You’ve got the new blog all ready to go — the budget, the team, the content marketing plan — when suddenly your marketing coordinator asks whether to use a serial comma in the first post. It’s a small detail, but as you know, this kind of style consistency matters.
So what’s it going to be — x, y and z? Or x, y, and z?
The answer depends on whether your business decides to AP-Style or not to AP-Style. That is the question. Today, we take a look at the pros and cons of each and how to decide for your own business.
Taking a Look Around
As you start to wrestle with this question of whether to use AP for your own content marketing, stop and take a look at the writing around you. Refer back to favorite blogs or content pieces that serve as models for your own content. Look at how they handle issues like the serial comma, what numbers they spell out, what words they capitalize.
If you’re a fan of newspapers like The Wall Street Journal, you’ll find a pretty consistent use of AP style. However, not all newspapers do it. Take a look at this recent Detroit Free Press story about a fish that’s 8 pounds, not eight pounds.
The Benefits of AP Style
You may be surprised to learn that the AP style guide is one you’re probably familiar and comfortable with — to the extent that 7 instead of seven or dates written as 6/15/2016 instead of June 15, 2016 look weird. This is probably the same for your writers, who are likely coming to your company from PR or journalism backgrounds.
But besides the familiarity, AP is designed to be reader-friendly. That’s one of the reasons AP doesn’t like the serial comma as much Chicago style does — the thinking is that the extra comma adds yet another character for the reader to process.
There may be other reasons you want to use AP style. To give your content an air of authority, to blend in with other similar content producers who use AP, to simplify the logistics of working with a rotating roster of content writers, or to take advantage of tech solutions, like the AP StyleGuard plugin for MS Word.
The Benefits of a Non AP Style
Of course, you wouldn’t be alone if you decided not to go with AP style. Thousands of publishers go with more informal style guides, both adopted and original. Many blogs and even some major publishers like The Atlantic, aim for a “conversational voice” that may be suited better to a style guide like Yahoo’s. Think about whether your readers would also prefer a more relaxed style of writing.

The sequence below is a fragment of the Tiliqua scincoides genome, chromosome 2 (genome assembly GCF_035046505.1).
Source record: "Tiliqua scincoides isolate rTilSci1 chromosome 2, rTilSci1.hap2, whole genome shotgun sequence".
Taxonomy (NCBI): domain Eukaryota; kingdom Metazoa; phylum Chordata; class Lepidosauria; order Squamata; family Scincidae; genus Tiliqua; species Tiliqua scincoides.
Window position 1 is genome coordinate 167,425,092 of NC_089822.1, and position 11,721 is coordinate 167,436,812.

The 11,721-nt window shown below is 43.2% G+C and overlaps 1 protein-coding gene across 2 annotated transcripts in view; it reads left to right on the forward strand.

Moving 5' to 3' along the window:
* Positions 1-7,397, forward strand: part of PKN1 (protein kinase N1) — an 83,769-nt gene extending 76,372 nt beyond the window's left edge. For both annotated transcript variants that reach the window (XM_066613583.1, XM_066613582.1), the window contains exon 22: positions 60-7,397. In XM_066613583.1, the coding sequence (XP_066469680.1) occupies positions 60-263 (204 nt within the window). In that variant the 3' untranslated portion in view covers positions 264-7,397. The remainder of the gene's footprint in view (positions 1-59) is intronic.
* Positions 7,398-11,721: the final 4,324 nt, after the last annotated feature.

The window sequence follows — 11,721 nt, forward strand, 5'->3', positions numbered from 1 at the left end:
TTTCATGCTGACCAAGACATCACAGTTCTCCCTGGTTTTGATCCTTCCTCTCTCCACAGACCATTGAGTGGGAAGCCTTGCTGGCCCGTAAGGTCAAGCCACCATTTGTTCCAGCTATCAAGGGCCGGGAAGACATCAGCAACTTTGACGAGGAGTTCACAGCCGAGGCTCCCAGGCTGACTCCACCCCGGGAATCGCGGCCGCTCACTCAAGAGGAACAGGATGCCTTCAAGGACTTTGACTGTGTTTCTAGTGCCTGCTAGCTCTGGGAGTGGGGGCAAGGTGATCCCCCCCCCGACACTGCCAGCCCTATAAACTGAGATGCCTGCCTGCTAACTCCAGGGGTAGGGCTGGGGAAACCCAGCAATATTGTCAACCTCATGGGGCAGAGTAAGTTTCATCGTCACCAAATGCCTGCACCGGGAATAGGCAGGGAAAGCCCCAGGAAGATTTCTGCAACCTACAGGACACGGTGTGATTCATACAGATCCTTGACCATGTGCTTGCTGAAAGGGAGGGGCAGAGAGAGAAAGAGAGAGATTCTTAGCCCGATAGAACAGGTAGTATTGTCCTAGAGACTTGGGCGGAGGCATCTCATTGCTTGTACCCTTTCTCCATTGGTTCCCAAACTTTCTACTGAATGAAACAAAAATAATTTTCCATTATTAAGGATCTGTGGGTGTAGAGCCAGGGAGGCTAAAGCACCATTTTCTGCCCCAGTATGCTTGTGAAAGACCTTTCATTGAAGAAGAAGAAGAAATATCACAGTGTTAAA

However, casual doesn’t work for all businesses or audiences. Say you need to write authoritative content for a specialized audience, like doctors or therapists. In that case, your business should probably stick with the AMA (American Medical Association) or APA (American Psychological Association) style guides.
Keeping In Style With AP
If you do pick AP, make sure you keep up with its stylistic changes. For instance, as of June 1, 2016, Internet is no more — it’s now internet, with a lowercase ‘i’. The Associated Press makes small but important changes like this every year, as the New York Times notes, usually to conform with how most people are using the language already.
What happens if you don’t change along with AP, you ask? The world wouldn’t end, but after a few years you won’t be using AP anymore. You’ll have your own hybrid that might be confusing to new staff writers.
Updating Your Non-AP Guide
However, it’s equally important to give your non-AP style guide a regular spring cleaning. It too will be a living document. And though it may not be influenced by how English speakers across the web are using language, you’ll find yourself wanting to make some changes to get the best use from it.
At some point, you’ll want to change a few things as you content marketing plan gets going. Others you’ll outgrow, while still other changes will be the additions you didn’t think about when you first wrote your guide.
Picking Your Side
You’ll notice we can’t tell you whether your business should AP or not AP. That’s an existential question you’ll have to decide for yourself. The important thing is to make a decision and go forth with your content marketing plan. If you want to switch sides down the road, you can. This is content marketing, not a Shakespearian tragedy.
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